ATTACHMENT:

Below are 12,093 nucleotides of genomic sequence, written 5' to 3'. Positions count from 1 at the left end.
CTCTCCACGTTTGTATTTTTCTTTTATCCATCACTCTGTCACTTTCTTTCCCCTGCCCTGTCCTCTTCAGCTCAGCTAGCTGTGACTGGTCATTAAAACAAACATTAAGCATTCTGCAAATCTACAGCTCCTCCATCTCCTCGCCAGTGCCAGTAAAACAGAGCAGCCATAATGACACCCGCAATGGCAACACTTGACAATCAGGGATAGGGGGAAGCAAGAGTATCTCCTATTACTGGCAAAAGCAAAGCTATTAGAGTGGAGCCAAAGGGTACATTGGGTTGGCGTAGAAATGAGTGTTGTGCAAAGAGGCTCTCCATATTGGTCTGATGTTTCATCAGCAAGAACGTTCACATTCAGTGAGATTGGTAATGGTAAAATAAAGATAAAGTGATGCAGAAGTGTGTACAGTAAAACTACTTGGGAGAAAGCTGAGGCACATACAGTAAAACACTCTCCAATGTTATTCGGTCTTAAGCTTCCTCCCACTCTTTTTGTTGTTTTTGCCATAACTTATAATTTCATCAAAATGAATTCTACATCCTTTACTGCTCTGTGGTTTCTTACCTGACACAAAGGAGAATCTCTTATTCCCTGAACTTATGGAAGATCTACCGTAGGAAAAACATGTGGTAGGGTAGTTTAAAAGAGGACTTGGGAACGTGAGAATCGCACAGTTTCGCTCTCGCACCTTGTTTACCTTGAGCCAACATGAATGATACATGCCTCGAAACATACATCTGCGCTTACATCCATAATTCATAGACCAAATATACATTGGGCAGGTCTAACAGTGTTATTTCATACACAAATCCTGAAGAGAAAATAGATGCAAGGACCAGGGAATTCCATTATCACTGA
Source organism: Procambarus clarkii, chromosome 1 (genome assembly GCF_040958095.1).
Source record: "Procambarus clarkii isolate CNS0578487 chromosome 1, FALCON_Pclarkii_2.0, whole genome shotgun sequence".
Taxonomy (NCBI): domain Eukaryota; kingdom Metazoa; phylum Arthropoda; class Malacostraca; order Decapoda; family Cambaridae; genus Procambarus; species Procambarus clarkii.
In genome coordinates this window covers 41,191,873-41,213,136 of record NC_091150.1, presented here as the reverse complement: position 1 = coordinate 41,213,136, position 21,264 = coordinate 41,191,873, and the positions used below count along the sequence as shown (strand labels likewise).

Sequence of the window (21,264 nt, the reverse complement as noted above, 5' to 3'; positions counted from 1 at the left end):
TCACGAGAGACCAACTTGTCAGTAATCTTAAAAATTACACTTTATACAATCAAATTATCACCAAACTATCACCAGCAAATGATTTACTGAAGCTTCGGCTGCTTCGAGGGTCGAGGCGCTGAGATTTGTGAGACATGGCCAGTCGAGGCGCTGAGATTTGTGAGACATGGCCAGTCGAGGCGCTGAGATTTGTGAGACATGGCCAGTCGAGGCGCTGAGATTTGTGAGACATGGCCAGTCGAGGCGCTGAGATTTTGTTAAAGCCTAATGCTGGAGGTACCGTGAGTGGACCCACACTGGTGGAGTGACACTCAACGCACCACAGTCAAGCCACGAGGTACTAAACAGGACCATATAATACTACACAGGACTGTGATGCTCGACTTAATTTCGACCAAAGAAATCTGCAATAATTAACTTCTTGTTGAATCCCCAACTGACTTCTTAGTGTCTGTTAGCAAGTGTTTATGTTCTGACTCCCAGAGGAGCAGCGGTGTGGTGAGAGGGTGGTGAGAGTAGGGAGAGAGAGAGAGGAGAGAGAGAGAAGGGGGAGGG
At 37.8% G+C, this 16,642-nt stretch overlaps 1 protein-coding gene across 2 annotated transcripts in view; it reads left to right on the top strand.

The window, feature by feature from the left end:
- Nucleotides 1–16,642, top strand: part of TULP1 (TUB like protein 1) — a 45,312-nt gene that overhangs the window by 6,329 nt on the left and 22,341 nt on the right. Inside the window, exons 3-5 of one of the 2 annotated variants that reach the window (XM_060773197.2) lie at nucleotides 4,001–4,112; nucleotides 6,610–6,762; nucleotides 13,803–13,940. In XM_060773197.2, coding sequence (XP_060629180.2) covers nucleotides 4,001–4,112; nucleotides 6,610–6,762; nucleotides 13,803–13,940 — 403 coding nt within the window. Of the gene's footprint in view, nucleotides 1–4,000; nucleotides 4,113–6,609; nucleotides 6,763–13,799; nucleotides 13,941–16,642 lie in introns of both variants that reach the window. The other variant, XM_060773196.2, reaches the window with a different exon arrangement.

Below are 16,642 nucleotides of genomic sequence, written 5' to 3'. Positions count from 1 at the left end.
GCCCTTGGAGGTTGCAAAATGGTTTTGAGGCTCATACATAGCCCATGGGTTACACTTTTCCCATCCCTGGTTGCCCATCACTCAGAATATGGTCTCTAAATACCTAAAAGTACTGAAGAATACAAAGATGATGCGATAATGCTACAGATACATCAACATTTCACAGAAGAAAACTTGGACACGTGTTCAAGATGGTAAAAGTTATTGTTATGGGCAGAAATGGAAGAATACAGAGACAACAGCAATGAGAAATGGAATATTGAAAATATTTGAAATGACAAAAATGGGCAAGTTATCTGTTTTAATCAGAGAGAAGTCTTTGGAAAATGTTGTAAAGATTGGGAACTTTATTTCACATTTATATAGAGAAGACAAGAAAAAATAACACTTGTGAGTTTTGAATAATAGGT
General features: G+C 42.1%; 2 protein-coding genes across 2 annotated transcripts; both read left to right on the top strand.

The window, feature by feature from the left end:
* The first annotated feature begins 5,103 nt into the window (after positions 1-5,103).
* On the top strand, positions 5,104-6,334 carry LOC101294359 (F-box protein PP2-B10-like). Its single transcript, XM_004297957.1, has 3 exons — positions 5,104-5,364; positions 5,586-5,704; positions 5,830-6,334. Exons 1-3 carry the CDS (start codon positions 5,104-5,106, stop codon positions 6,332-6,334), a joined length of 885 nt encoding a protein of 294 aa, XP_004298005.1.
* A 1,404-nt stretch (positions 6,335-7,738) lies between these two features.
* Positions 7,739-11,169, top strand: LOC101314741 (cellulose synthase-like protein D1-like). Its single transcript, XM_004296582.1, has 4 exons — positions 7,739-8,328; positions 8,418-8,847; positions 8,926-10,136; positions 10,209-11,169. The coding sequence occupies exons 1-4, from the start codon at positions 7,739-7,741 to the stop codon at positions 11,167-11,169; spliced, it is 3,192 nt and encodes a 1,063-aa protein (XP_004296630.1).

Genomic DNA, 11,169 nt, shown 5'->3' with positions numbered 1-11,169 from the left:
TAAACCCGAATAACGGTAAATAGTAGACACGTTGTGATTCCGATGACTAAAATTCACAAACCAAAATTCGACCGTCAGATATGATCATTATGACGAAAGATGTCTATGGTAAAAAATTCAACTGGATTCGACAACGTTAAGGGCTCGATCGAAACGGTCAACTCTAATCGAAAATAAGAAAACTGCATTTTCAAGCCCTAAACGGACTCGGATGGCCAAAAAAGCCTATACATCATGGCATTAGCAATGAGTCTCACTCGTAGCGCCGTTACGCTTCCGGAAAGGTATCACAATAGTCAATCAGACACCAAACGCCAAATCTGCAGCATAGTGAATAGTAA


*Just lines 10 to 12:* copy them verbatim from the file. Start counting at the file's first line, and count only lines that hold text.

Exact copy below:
The window, feature by feature from the left end:
- Nucleotides 1–16,642, top strand: part of TULP1 (TUB like protein 1) — a 45,312-nt gene that overhangs the window by 6,329 nt on the left and 22,341 nt on the right. Inside the window, exons 3-5 of one of the 2 annotated variants that reach the window (XM_060773197.2) lie at nucleotides 4,001–4,112; nucleotides 6,610–6,762; nucleotides 13,803–13,940. In XM_060773197.2, coding sequence (XP_060629180.2) covers nucleotides 4,001–4,112; nucleotides 6,610–6,762; nucleotides 13,803–13,940 — 403 coding nt within the window. Of the gene's footprint in view, nucleotides 1–4,000; nucleotides 4,113–6,609; nucleotides 6,763–13,799; nucleotides 13,941–16,642 lie in introns of both variants that reach the window. The other variant, XM_060773196.2, reaches the window with a different exon arrangement.

Below are 16,642 nucleotides of genomic sequence, written 5' to 3'. Positions count from 1 at the left end.